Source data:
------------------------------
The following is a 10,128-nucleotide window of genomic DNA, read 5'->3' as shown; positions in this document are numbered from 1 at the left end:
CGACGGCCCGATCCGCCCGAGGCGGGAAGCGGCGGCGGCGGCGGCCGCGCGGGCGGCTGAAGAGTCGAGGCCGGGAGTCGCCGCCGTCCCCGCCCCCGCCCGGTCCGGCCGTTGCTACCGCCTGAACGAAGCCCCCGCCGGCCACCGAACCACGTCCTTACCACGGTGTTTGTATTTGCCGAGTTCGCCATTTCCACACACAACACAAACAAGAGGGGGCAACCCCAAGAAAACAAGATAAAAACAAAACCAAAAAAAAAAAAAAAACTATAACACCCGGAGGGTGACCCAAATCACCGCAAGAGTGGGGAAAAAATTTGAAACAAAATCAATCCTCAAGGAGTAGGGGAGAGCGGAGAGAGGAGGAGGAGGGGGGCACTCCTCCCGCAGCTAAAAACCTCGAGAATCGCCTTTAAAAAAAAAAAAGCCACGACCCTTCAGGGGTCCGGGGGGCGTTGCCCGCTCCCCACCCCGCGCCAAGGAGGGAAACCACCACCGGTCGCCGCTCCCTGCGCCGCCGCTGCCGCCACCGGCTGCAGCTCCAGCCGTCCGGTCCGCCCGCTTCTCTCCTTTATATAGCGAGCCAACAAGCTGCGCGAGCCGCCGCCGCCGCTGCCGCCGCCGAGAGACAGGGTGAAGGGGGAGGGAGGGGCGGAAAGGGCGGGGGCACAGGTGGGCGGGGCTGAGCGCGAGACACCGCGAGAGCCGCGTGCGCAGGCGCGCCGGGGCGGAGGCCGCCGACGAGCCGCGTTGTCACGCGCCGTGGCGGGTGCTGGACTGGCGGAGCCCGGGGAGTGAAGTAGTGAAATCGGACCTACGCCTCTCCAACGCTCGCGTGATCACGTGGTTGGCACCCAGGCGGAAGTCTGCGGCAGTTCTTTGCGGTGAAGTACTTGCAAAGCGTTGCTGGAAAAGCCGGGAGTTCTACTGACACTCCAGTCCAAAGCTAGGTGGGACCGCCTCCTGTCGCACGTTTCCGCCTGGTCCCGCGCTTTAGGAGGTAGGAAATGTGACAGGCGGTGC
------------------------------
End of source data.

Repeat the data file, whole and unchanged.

The following is a 10,128-nucleotide window of genomic DNA, read 5'->3' as shown; positions in this document are numbered from 1 at the left end:
CGACGGCCCGATCCGCCCGAGGCGGGAAGCGGCGGCGGCGGCGGCCGCGCGGGCGGCTGAAGAGTCGAGGCCGGGAGTCGCCGCCGTCCCCGCCCCCGCCCGGTCCGGCCGTTGCTACCGCCTGAACGAAGCCCCCGCCGGCCACCGAACCACGTCCTTACCACGGTGTTTGTATTTGCCGAGTTCGCCATTTCCACACACAACACAAACAAGAGGGGGCAACCCCAAGAAAACAAGATAAAAACAAAACCAAAAAAAAAAAAAAAACTATAACACCCGGAGGGTGACCCAAATCACCGCAAGAGTGGGGAAAAAATTTGAAACAAAATCAATCCTCAAGGAGTAGGGGAGAGCGGAGAGAGGAGGAGGAGGGGGGCACTCCTCCCGCAGCTAAAAACCTCGAGAATCGCCTTTAAAAAAAAAAAAGCCACGACCCTTCAGGGGTCCGGGGGGCGTTGCCCGCTCCCCACCCCGCGCCAAGGAGGGAAACCACCACCGGTCGCCGCTCCCTGCGCCGCCGCTGCCGCCACCGGCTGCAGCTCCAGCCGTCCGGTCCGCCCGCTTCTCTCCTTTATATAGCGAGCCAACAAGCTGCGCGAGCCGCCGCCGCCGCTGCCGCCGCCGAGAGACAGGGTGAAGGGGGAGGGAGGGGCGGAAAGGGCGGGGGCACAGGTGGGCGGGGCTGAGCGCGAGACACCGCGAGAGCCGCGTGCGCAGGCGCGCCGGGGCGGAGGCCGCCGACGAGCCGCGTTGTCACGCGCCGTGGCGGGTGCTGGACTGGCGGAGCCCGGGGAGTGAAGTAGTGAAATCGGACCTACGCCTCTCCAACGCTCGCGTGATCACGTGGTTGGCACCCAGGCGGAAGTCTGCGGCAGTTCTTTGCGGTGAAGTACTTGCAAAGCGTTGCTGGAAAAGCCGGGAGTTCTACTGACACTCCAGTCCAAAGCTAGGTGGGACCGCCTCCTGTCGCACGTTTCCGCCTGGTCCCGCGCTTTAGGAGGTAGGAAATGTGACAGGCGGTGC